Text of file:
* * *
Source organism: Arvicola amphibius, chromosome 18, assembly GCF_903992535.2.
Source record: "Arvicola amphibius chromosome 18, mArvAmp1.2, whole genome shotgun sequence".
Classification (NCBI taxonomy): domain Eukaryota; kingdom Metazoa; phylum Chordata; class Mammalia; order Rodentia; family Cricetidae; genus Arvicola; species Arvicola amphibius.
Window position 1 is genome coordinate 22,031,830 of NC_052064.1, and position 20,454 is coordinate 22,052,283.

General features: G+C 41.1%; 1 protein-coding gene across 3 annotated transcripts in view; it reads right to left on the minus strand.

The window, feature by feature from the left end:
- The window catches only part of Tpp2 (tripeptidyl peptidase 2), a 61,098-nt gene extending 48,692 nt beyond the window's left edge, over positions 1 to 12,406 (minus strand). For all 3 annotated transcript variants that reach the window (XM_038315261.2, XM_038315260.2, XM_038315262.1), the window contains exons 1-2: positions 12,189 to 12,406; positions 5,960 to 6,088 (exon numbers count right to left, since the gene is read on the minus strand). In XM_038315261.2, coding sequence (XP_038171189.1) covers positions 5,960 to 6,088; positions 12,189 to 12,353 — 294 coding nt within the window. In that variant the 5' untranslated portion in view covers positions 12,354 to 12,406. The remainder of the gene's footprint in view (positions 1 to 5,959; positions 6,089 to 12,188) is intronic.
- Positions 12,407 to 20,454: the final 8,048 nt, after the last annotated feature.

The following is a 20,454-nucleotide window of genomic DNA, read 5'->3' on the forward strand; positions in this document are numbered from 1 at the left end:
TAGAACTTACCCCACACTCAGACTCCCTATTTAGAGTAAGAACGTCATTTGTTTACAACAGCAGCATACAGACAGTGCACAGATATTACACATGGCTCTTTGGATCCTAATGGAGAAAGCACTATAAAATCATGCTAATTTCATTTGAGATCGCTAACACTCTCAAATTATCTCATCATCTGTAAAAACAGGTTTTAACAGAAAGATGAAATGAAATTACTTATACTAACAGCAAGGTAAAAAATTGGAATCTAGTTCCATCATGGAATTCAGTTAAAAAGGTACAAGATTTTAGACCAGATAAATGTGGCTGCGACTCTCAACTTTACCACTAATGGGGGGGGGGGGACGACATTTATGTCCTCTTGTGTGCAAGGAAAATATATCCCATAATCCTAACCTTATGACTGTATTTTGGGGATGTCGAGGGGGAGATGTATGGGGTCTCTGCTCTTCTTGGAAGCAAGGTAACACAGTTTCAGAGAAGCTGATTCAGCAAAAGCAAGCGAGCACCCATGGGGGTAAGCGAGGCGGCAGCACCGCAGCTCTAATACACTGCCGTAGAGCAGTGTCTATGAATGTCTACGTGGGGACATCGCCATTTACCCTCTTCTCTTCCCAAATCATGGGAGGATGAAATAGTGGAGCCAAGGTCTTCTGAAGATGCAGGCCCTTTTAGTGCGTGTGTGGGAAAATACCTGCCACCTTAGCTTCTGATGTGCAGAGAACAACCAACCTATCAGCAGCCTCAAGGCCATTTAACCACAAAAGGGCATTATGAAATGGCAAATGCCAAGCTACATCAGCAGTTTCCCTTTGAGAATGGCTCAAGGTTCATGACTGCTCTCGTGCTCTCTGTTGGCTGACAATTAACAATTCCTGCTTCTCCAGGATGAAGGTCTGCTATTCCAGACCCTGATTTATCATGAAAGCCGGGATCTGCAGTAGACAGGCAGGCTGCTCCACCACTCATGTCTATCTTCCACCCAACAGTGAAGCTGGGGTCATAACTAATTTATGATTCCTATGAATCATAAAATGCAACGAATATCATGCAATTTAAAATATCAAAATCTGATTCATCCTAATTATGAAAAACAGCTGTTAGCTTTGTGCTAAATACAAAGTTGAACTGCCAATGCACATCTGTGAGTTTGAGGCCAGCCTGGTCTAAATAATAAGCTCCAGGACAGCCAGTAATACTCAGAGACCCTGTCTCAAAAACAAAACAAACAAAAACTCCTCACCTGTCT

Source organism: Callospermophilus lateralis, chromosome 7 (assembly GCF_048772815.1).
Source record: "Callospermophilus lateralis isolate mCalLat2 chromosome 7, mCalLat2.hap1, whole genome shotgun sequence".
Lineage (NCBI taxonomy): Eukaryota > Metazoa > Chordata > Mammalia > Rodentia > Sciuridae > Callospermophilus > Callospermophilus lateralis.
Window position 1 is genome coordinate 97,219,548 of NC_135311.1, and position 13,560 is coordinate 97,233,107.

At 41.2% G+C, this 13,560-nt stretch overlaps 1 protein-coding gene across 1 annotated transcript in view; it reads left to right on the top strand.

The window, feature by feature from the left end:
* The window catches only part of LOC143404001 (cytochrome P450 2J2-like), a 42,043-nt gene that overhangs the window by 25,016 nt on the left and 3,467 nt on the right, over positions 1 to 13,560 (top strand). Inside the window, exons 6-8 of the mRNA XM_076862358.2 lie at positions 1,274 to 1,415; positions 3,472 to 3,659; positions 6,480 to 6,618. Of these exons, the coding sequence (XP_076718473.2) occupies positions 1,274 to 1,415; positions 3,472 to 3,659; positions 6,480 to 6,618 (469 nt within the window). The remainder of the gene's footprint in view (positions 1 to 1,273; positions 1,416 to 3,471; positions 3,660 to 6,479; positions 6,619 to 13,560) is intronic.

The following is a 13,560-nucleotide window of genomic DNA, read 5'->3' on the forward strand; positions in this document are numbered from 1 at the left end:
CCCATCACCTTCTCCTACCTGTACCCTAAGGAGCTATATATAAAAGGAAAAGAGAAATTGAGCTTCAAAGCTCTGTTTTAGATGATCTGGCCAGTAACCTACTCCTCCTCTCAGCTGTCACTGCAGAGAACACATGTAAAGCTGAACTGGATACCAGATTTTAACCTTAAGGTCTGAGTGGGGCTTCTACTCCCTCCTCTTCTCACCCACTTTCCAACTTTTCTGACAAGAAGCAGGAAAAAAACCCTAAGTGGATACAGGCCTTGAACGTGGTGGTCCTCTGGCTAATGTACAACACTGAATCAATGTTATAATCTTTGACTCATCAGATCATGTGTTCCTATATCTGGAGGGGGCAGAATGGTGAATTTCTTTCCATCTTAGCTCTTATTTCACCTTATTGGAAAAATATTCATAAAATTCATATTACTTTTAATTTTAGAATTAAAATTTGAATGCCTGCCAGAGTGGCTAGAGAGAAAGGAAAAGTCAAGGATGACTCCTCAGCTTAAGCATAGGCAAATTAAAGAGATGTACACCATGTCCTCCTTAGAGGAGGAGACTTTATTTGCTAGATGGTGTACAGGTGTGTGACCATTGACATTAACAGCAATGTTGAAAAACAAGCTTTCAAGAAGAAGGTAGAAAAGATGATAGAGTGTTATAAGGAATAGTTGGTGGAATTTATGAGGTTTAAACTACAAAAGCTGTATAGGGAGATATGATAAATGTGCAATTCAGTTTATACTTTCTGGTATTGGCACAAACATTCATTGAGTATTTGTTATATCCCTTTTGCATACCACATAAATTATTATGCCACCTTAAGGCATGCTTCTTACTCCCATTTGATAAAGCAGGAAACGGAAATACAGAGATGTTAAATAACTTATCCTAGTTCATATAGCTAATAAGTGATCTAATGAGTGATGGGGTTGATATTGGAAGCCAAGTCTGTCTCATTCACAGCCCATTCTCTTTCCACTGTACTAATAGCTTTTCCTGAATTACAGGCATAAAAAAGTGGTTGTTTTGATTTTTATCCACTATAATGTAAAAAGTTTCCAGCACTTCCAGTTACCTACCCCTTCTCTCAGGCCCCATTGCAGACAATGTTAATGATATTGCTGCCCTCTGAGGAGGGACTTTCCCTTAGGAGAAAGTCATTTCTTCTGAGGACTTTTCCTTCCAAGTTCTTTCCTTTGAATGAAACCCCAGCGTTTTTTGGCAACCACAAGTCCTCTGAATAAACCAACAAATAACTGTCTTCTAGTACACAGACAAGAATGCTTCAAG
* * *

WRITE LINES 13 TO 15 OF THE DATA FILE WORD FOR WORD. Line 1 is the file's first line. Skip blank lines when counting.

Lineage (NCBI taxonomy): Eukaryota > Metazoa > Chordata > Mammalia > Rodentia > Sciuridae > Callospermophilus > Callospermophilus lateralis.
Window position 1 is genome coordinate 97,219,548 of NC_135311.1, and position 13,560 is coordinate 97,233,107.

At 41.2% G+C, this 13,560-nt stretch overlaps 1 protein-coding gene across 1 annotated transcript in view; it reads left to right on the top strand.